You lose.

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PostPosted: Sun Dec 16, 2012 3:08 pm 
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DC Boogie wrote:
You lose.



Is my loss quantifiable? I think your opinion regarding my defeat is subjective.


But if my comments have made you feel like a winner, then I am happy for that.

It's a win/win.


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PostPosted: Sun Dec 16, 2012 4:29 pm 
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Music for Electric Guitar and Low Budget Orchestra


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PostPosted: Sun Dec 16, 2012 9:51 pm 
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Christmas 1976

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PostPosted: Sun Dec 16, 2012 10:06 pm 
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"Perhaps when Pierre Boulez commissioned him to write 3 pieces for Boulez's Ensemble InterContemporain, and Boulez conducted them in a concert along with pieces by Elliot Carter and Charles Ives."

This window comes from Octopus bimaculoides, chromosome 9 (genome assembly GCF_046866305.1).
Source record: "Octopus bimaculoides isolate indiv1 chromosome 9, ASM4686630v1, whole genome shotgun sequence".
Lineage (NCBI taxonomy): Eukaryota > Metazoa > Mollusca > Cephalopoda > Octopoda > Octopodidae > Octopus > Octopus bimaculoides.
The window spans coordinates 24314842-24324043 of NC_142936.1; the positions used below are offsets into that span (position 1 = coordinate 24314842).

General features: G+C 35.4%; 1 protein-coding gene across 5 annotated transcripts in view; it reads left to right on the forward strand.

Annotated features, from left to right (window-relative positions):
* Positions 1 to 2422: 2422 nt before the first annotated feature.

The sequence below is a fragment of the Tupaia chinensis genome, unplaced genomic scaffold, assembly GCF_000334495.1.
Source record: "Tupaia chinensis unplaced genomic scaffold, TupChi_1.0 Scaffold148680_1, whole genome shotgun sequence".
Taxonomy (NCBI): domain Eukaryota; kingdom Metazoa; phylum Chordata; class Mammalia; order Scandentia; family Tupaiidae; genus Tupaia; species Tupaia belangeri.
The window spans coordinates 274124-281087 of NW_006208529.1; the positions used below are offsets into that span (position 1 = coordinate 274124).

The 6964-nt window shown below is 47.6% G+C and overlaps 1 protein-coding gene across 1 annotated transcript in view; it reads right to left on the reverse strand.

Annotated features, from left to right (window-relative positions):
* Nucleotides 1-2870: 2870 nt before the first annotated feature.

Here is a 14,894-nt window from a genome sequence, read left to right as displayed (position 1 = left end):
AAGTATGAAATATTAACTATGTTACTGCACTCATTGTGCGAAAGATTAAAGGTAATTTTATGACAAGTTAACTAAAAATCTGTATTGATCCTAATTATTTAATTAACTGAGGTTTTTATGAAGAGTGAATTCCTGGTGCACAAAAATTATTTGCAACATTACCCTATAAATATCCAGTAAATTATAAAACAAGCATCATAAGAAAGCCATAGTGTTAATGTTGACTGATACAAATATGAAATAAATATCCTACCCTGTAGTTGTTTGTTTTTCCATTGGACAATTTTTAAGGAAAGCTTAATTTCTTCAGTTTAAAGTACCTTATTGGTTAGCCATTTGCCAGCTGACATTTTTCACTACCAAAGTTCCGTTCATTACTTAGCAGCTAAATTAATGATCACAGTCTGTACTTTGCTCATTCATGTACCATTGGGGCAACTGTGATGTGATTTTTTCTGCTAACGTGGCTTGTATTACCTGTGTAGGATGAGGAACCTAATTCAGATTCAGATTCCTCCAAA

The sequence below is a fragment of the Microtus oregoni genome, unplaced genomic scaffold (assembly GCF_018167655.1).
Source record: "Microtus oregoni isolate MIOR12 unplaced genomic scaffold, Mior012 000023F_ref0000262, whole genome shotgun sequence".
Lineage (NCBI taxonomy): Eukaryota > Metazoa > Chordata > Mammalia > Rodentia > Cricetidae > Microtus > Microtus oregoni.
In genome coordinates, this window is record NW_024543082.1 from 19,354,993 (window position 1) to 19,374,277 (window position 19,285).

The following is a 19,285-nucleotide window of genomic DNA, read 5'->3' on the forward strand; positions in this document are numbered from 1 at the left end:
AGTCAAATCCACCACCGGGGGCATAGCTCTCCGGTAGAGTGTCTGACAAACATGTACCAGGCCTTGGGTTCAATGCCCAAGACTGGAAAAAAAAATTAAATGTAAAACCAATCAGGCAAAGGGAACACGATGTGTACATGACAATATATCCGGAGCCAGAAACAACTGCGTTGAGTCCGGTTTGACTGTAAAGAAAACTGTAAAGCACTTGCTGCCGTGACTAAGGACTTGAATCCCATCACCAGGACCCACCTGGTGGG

I think SLEEPING IN A JAR has a good point.

First off let's not forget Frank's formost "inner love" ....instumental orchestral writing.
After all he was composing long before he started with the rock and roll stuff.
And to have a luminary like Pierre Boulez commission Frank is just....well.....flattering!

Frank could "walk the rock" at any time...no problem...
but to get his orchestral scores correctly and lovingly performed....well this must have been a HUGE desire of his.
When most of his experiences with orchestras ended poorly he must have been extremely frustrated and
ended up bad-mouthing the classical music world.
So when the Ensemble Modern came along and "kocked his socks off" with their devotion and hard work
I'm sure he was a tad giddy.

One can only imagine the stuff he would be doing today.
He probably wouldn't be doing much rock and roll!!
What would he be now? 73 or something?


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PostPosted: Mon Dec 17, 2012 7:23 am 
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Generally speaking I'd say the years 1966 - 1974.
However I really cannot leave out The Boulez commissioned pieces, the LSO (despite Frank's issues with the musicians) and The Yellow Shark. Basically anything orchestral that he put out, I guess.